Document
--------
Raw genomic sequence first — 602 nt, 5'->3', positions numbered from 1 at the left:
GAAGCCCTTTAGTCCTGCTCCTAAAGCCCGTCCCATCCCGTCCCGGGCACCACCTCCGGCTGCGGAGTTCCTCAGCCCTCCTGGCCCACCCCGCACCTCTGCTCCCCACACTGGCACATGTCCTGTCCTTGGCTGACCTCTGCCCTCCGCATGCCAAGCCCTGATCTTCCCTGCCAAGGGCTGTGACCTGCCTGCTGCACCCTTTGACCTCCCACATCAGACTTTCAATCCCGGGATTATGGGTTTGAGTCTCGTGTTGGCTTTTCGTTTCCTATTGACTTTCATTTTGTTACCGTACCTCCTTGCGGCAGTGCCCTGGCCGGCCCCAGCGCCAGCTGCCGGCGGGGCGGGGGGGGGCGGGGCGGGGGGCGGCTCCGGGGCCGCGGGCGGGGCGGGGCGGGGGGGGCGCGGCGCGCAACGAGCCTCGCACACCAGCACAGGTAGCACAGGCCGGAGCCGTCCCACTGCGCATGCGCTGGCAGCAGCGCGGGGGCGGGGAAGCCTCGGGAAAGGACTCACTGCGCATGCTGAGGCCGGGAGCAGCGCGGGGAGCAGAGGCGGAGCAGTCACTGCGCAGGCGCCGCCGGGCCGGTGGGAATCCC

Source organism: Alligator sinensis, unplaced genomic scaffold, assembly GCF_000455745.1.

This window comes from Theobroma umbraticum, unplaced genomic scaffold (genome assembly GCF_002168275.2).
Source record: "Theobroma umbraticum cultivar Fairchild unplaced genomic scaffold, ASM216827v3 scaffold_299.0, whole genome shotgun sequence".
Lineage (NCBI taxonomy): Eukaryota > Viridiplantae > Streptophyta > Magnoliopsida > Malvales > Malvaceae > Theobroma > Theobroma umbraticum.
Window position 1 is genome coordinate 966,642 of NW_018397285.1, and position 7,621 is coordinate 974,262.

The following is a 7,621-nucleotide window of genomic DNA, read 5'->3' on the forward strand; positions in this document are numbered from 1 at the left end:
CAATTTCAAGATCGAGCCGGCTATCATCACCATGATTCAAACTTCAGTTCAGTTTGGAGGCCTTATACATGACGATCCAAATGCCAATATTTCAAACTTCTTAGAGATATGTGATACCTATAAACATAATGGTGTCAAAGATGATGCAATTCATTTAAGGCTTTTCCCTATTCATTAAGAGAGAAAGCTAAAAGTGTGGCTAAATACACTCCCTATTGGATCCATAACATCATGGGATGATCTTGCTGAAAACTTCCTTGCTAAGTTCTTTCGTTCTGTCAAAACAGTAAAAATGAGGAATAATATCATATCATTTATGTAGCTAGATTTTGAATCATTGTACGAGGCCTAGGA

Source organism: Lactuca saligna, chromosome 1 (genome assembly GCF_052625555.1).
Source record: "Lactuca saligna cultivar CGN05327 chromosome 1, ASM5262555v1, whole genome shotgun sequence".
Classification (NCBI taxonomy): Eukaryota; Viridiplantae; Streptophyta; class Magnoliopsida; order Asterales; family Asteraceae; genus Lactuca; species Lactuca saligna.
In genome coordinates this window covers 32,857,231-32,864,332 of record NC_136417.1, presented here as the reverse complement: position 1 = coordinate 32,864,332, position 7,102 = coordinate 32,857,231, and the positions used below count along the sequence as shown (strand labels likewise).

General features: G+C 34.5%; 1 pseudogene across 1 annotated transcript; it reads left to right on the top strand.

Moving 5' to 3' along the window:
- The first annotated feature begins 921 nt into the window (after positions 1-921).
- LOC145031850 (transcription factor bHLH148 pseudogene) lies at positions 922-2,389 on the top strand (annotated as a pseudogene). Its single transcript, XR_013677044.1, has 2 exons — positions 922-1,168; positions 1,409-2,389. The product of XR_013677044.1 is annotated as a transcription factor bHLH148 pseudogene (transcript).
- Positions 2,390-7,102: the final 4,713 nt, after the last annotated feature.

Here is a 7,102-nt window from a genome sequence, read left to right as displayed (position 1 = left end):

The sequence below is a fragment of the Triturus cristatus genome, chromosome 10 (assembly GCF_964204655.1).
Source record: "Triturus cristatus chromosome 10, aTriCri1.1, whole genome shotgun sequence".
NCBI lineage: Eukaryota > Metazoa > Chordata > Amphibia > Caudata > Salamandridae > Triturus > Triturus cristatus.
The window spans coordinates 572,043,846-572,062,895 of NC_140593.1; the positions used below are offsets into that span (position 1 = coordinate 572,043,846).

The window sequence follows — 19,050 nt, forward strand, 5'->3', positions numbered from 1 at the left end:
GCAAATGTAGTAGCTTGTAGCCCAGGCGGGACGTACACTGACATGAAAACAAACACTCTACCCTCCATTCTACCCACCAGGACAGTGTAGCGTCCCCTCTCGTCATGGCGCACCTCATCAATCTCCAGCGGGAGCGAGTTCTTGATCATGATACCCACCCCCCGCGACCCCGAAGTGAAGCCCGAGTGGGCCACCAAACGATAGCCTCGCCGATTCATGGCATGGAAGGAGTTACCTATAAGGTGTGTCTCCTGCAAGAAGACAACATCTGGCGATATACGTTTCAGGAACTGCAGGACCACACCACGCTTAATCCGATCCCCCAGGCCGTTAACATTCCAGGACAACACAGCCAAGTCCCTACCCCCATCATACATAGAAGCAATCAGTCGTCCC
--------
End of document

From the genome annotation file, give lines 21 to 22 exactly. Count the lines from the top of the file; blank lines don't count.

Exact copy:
Source record: "Triturus cristatus chromosome 10, aTriCri1.1, whole genome shotgun sequence".
NCBI lineage: Eukaryota > Metazoa > Chordata > Amphibia > Caudata > Salamandridae > Triturus > Triturus cristatus.